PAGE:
Smoky Turkey Shepherd’s Pie

This is one of Rachael Ray’s 30 minute meals.  It took me an hour and a half.  Seriously, has anyone ever in the history of time made one of her thirty minute meals in thirty minutes?

This is one of my husband’s favorite meals.  It’s incredibly tasty, but it’s labor intensive.  It’s worth the effort.  It’s more of a weekend dish for me because it takes me forever to make it, but the leftovers are great for during the week.

Smoky Turkey Shepherd’s Pie

  • 2 tbsp extra virgin olive oil
  • 1/4 lb bacon, chopped
  • 1 package ground turkey (about 1 1/3 lb)
  • 1 tbsp smoked paprika (or 1 1/2 tsp paprika and 1 1/2 tsp cumin, combined) plus a sprinkle
  • 1 tbsp fresh thyme, chopped (from about 5-6 sprigs)
  • salt and pepper to taste
  • 1 medium onion, chopped
  • 2 carrots, diced (I used three)
  • 3 ribs celery, chopped
  • 1 medium red bell pepper, seeded, cored, and chopped
  • 2 cups frozen peas
  • 2 tbsp flour
  • 1 cup sour cream
  • 2 cups chicken stock or broth (The first time I made this I found 2 cups to be too much; I usually use about a cup and a half)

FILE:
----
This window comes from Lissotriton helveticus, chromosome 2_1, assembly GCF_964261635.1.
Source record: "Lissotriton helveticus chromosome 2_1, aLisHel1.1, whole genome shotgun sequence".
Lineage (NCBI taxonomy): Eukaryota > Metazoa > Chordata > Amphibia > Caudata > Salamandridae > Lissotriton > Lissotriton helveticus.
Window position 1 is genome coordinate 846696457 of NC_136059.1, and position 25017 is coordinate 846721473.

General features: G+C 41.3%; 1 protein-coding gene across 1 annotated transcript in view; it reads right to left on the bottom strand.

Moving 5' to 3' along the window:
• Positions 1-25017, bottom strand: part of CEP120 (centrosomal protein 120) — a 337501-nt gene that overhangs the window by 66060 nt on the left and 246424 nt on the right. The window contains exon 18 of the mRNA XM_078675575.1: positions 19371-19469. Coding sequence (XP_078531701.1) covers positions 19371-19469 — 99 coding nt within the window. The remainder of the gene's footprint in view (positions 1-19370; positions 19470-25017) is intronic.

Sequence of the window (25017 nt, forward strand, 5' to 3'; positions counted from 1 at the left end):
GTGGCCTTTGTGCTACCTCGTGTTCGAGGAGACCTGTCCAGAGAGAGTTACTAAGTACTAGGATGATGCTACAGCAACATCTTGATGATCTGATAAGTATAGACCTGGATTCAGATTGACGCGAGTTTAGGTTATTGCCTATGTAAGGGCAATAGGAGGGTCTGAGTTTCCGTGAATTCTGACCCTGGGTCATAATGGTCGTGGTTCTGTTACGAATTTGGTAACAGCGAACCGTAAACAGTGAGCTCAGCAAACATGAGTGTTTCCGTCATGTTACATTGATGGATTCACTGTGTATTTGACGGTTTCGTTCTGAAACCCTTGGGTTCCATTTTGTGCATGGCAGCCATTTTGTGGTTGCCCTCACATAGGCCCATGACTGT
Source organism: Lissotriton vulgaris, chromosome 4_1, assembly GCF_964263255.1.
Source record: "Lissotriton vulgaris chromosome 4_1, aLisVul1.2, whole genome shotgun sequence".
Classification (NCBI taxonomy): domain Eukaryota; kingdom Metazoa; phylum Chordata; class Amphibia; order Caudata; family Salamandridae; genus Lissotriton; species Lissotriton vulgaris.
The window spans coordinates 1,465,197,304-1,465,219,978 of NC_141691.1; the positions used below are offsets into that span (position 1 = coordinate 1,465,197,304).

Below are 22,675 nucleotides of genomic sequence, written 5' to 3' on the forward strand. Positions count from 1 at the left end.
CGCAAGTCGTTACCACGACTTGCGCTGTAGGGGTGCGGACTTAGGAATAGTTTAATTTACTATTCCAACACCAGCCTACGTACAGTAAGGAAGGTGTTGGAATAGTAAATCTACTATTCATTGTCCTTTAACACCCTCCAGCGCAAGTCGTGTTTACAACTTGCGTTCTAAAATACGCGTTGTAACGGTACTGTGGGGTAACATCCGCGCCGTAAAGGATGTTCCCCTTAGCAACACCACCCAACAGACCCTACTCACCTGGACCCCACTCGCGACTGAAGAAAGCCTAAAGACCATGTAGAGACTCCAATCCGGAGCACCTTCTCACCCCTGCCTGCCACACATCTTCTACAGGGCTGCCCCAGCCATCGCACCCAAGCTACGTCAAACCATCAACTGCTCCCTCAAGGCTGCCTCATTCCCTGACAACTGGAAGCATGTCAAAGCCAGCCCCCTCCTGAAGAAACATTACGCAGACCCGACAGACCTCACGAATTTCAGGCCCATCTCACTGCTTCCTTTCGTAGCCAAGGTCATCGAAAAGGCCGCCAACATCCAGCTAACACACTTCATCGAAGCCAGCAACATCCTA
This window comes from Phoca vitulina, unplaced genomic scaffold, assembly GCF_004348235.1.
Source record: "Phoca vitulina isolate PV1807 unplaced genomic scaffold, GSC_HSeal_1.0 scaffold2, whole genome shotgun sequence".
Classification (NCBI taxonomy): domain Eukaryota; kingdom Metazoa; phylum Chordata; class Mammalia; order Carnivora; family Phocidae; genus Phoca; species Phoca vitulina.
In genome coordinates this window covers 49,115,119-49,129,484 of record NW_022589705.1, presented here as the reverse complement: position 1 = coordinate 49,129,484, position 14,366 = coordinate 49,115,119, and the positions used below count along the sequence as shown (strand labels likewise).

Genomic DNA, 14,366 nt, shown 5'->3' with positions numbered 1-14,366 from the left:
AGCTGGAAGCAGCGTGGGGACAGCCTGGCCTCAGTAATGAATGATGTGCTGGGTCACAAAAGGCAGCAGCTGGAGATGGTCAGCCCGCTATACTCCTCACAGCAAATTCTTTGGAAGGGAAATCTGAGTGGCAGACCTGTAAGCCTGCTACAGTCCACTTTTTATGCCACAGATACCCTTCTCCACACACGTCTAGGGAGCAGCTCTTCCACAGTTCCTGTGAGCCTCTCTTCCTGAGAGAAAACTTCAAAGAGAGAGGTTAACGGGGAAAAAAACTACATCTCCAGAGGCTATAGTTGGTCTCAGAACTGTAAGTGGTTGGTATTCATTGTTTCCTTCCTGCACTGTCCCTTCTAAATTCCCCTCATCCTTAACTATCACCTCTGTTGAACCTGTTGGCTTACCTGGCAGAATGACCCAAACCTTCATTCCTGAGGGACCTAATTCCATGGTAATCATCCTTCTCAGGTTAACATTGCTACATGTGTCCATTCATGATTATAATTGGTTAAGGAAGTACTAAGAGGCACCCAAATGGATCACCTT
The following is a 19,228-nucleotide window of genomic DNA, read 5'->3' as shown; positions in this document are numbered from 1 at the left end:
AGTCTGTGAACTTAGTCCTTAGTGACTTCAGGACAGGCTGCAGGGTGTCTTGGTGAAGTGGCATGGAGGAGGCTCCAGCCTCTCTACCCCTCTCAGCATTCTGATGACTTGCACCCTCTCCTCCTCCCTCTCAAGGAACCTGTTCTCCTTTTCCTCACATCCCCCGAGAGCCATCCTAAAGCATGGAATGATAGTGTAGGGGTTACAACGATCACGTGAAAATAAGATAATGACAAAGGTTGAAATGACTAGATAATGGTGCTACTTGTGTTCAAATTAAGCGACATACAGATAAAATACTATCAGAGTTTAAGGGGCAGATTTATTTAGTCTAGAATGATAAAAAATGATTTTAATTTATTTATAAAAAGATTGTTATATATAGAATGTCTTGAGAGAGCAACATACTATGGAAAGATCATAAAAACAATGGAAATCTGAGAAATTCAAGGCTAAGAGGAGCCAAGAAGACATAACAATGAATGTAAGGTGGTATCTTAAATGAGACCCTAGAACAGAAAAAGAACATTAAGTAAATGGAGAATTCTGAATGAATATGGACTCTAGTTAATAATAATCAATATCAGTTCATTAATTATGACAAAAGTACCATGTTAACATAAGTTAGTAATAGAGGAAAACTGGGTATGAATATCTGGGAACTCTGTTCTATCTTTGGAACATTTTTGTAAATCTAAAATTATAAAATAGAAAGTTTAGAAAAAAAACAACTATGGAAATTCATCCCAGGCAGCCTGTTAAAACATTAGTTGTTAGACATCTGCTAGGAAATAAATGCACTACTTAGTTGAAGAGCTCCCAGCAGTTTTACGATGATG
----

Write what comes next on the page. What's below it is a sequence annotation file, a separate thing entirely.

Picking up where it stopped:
• 3 large russet potatoes, cubed
  • 1 egg
  • 1 tbsp butter

  

In a large, deep skillet, pan or pot (I use a soup pot most of the time), heat olive oil over medium high heat.  Brown bacon and remove excess fat.

Add turkey, breaking up with a wooden spoon.  While turkey browns, add paprika (and cumin), salt, pepper, and thyme.

Once turkey is browned, add onions, carrots, and celery.  Cook, stirring occasionally, for five minutes.

Stir in peas and red pepper; cook for another 2 minutes.

Stir in flour and cook an additional 2 minutes.

Stir in broth and 1/2 cup sour cream.  Let simmer over low heat, stirring occasionally, until sauce thickens.

While you’re browning bacon and turkey, boil cubed potatoes in water until tender.  Once potatoes are tender, drain and return to pot, reserving 1 ladleful cooking water.  Stir the cooking water into a beaten egg.  Add 1/2 cup sour cream and 1 tbsp butter to potatoes and mash.  If potatoes are dry, add a couple splashes of milk.  Once potatoes are mashed, pour in the tempered egg and stir.

 

Pour the turkey filling into a casserole dish, spread the potatoes over the filling.  If you want to, sprinkle the potatoes with chopped chives (I didn’t feel like doing that today) and paprika.  Broil until potatoes are golden brown.

 

If that takes you 30 minutes or less, you’re a better person than I am.  The chopping alone took me almost a half hour.

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About Kristin

I never thought I would love to cook. I did everything I could to avoid learning to cook. But somewhere along the line, cooking became less of a chore and more of a way to relax and be creative. Not everything I make is a smashing success, but I've had more successes than failures. After months of trading recipes with my friends through Facebook and email, I've decided to collect all my favorites here and also document my attempts at new adventures in cooking, too.
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